The cross bars 2 are preferably of a modified rectangular shape having a base portion 2a of greatest width and one side wall 2b sloping inwardly from above the base portion, as shown in FIG. 2. The top and bottom longitudinal edges and one side wall of cross bar 2 are preferably at right angles to each other. The height of the cross bar 2, when in erected position after rotation, brings its edge 26 preferably into the plane of the top edges of bearing bars 1. As best shown in FIG. 5, the cross bar 2 has rectangular slots 4 therein, of the same or slightly less width than that of the thickness of the bearing bars. Such slots 4 extend inwardly from the top edge 20 thereof to said rectangular base portion and are spaced longitudinally of the cross bar for a purpose to be herein dis cussed.

As best shown in FIGS. 2 and 3, the grating is assembled by threading the cross bars 2 horizontally through the aligned bearing bar slots 3. Each cross bar is thus alternately disposed relative to the next succeeding cross bar inwardly of the bearing bar, whereby each cross bar, in rotating to erect position, is rotated in an opposite direction relative to each preceding and succeeding cross bar. By reason of the slots 4 of the cross bars being of equal or less width than the thickness of the unslotted bearing bar portions, the unslotted cross bar portions between adjacent girder bars are deflected slightly during rotation and frictionally engage the adjacent girder bar portions.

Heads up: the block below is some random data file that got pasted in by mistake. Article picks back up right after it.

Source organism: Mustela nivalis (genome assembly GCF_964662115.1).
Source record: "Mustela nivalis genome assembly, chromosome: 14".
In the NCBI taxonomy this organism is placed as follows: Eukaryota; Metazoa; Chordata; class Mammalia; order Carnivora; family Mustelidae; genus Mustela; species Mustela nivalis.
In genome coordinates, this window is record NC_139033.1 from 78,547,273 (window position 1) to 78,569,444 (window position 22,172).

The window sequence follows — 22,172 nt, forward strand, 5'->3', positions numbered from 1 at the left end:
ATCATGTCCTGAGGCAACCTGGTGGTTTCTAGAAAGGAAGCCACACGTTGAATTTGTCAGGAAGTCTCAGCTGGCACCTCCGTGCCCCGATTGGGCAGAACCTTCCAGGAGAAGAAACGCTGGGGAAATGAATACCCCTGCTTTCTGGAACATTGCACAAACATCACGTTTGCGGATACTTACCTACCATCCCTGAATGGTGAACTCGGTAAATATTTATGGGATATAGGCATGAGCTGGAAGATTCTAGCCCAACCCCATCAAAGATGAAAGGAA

During this same substantially 90 rotation of the cross bars relative to the bearing bars, the substantially square thicker base portion of the cross bar rotates within the slightly enlarged correspondingly shaped bearing bar slotted portions. Since such slotted bearing bar portions are only slightly larger than the cross bar base portion, the latter is deformed during this rotation and provides a strong frictional interlocking of the contacting surfaces. To facilitate deformation of one of the contacting surfaces, the cross bars may, but not necessarily, be formed of a softer metal than that forming the bearing bars.

Due to the foregoing rotation of the cross bars 2 relative to the bearing bars 1, the slotted portions 4 of the cross bars are in deflected frictional locking engagement with the adjacent unslotted portions of the bearing bars 1. As a result, portions of each cross bar 2 are locked into frictional engagement with the adjacent slotted and nonslotted areas of the bearing bars 1. Additionally the broad base 2a of the cross bars is in bearing engagement with the slotted portion of the bearer bars resisting penetration of the loaded cross bars into the underlying bearing bar portions.

It will be understood that alternate forms of suitable bearing and cross bars may be employed. It is desirable to have the cross bar base portion of greater cross-sectional area than that of the bearing bar, as hereinbefore stated. Cross sections of two alternate forms of cross bar are shown in FIGS. 6 and 7 of the drawing. It will be understood that in all cases the bearing bar slots will conform, in shape, to the cross bar to be freely received therein.